For fifty years, Anna Schlemmer has refused to talk about her life in Germany during World War II. Her daughter, Trudy, was only three when she and her mother were liberated by an American soldier and went to live with him in Minnesota. Trudy’s sole evidence of the past is an old photograph: a family portrait showing Anna, Trudy, and a Nazi officer, the Obersturmfuhrer of Buchenwald.
Driven by the guilt of her heritage, Trudy, now a professor of German history, begins investigating the past and finally unearths the dramatic and heartbreaking truth of her mother’s life.
Combining a passionate, doomed love story, a vivid evocation of life during the war, and a poignant mother/daughter drama, Those Who Save Us is a profound exploration of what we endure to survive and the legacy of shame.
At no point, in my opinion, would I call this book a love story. This is a book about perception, assumption and guilt; the kind of guilt that seals the lips, sections off the mind and sours everything that comes within its grasp. It is also a book about heroism, not the kind we are normally subject to, but the kind of heroes that do not realise, at the time, that this is how they appear to those they help. Secrets abound in the pages of this book, some of which we only discover the true nature of by reading, as the person holding the secret will take it with them to their grave.
Due to the subject matter of the storyline, which is filled with brutality, questionable morality and some harrowing passages, it is not one that should be read by the sensitive or easily offended reader. If you are wanting to discover a different perspective of World War II, from the German home front point of view, this is a must read.
The main protagonists in this novel are Mother and Daughter, and their stories take place in war-torn Germany and also in 1990 Minnesota, and it is written from both points of view. One would expect great character depth and development from a novel involving closely related people, who are also the main protagonists, but as secrets are part of this novel, so they are ingrained into our two main characters. Such secrecy is an integral part of the character development in this book, it keeps the reader from really finding out anything too deeply about either woman, other than their day-to-day struggles, and the shame they feel about things they have done in the past, or assume to be part of their heritage. The cast of characters, both during the war era parts of the novel and also the US side of the novel, are painted with a keen pen that reveals all their prejudices and preconceptions as to how a race behaves. For me, I was more stunned at the reaction of the American civilians to the German woman than I was of the German reaction to the Jews; this reaction is in part, I feel, due to the multitude of books that are available on the subject of the Holocaust (and rightly so), and very few outlining the feelings of those communities these German war brides encountered on their coming to the US.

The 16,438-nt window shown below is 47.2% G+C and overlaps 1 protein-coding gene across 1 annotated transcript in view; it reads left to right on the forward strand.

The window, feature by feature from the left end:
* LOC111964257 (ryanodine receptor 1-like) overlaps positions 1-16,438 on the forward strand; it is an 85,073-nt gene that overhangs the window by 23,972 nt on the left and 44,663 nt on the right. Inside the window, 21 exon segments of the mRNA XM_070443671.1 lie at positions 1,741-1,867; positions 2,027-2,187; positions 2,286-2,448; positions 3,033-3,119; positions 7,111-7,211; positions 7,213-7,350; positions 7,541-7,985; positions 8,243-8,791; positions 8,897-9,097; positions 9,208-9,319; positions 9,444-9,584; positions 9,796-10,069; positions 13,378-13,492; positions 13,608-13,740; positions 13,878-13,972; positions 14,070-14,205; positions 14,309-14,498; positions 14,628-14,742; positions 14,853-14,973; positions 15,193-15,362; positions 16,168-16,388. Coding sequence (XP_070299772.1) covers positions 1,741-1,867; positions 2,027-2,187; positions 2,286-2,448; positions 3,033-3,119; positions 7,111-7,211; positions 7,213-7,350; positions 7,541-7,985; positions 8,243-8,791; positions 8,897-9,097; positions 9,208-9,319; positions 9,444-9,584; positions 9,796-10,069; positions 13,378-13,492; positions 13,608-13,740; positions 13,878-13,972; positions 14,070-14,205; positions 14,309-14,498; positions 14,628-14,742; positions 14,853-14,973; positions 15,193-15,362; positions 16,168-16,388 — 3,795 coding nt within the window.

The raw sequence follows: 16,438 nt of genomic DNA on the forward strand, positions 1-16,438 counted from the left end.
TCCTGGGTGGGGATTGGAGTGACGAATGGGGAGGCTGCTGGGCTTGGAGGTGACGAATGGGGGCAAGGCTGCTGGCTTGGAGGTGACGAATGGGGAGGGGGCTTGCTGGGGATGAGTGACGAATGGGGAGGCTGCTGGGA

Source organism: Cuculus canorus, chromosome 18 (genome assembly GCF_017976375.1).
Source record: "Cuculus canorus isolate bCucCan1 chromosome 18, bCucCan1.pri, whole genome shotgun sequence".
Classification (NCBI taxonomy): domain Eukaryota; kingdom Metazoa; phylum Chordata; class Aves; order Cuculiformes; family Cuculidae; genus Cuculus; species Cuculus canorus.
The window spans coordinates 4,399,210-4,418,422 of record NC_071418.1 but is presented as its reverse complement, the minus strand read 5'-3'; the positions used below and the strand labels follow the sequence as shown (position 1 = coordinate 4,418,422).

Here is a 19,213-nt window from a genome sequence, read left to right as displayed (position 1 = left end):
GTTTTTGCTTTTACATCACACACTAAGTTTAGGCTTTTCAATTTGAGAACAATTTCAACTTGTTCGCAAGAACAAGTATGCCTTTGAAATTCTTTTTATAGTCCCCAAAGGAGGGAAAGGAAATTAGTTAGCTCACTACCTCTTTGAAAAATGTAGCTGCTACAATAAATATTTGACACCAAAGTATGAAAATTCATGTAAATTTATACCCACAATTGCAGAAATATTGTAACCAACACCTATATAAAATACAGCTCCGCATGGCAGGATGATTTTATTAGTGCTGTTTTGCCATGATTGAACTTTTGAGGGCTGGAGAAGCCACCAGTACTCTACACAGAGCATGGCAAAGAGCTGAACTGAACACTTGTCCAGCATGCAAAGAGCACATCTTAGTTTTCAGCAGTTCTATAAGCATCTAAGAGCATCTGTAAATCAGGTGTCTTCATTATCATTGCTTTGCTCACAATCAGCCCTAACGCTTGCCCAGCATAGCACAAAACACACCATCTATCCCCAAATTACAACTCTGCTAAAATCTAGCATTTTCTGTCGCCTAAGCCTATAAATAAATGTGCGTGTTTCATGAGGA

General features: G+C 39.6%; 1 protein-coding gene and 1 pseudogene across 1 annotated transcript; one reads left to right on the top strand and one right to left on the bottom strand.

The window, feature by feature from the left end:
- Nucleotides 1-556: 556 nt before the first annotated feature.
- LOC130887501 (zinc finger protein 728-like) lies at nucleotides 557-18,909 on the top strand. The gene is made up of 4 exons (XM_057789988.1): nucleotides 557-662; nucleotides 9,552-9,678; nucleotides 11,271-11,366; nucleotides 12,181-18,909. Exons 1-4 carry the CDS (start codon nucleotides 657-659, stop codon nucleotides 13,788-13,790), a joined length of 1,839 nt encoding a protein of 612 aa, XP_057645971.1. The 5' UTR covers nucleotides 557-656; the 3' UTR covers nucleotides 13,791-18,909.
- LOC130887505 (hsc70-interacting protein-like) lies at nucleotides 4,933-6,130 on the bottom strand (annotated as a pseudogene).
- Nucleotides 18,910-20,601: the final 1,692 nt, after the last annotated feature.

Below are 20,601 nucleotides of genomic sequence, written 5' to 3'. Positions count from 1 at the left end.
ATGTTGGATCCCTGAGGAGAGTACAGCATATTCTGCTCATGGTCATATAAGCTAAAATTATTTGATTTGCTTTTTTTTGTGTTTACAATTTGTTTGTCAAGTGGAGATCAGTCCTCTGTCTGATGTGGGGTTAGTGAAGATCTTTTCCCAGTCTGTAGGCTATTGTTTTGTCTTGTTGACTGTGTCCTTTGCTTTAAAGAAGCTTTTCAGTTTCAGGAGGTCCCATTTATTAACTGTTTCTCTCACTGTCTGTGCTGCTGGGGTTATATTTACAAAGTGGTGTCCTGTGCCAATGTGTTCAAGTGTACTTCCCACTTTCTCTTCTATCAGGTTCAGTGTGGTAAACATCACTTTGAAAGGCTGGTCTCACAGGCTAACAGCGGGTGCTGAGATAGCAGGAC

The bulk of this novel is set in a small town outside which lies a concentration camp. The description of the town before, during and after the war, as well as that of the camp and all that lies within its fences, are the result of obvious and deep research on the part of the Author. Many of the things described in this novels pages are written as fact in the annals of history, and this further lends to the book as it shows the amount of research that has gone into making this novel what it is. In the Authors description of the brutality of both the camp, and the actions of those who work there to the neighbouring townsfolk, we can see that for many that were faced with these wartime situations and the struggle of staying alive, capitulation was the often the easiest and safest route to take for those with a choice. I am not condoning what happened to millions of Jews during this time, and having been to the Holocaust Museum in Berlin which outlines the immensity of this in chilling detail I never would, but this novel adds another dimension to this time period I had not really looked too closely at before.
Yes, the book does bounce back and forwards between two different time periods, but this just allows deep insights into both character’s lives, how they have been shaped by the atrocities of war and the Holocaust, the will to survive and the guilt that comes with remembering, and how all this affects their relationship. It is definitely an emotionally draining book, not one of your curl-up with a good book, feel good novels, as it does recount in graphic detail many horrific events and atrocities against Jews and Gentiles alike. The book is a tense read, and also parts of it are incredibly sad but the Author never allows it to become too depressing by preventing the reader from dwelling on the horrors of the past, by balancing it with a message of promised hope for the future.
The only thing I found a little disconcerting about the way the novel was written was the lack of speech marks. This made it a problematic at times to discern whether the character was actually talking or thinking. However, this was the first novel I had read that was written in this way, and it really did not detract from the storyline or my enjoyment of the novel in any way. Once read, this is a novel that will stay with the reader a long time.
I would recommend this novel to anyone that has an interest in World War II, whether from an Allied or Third Reich point of view. Due to the images within its pages, I would not feel comfortable with anyone under a college age reading level picking this up, and also those of a sensitive nature may also find it harrowing.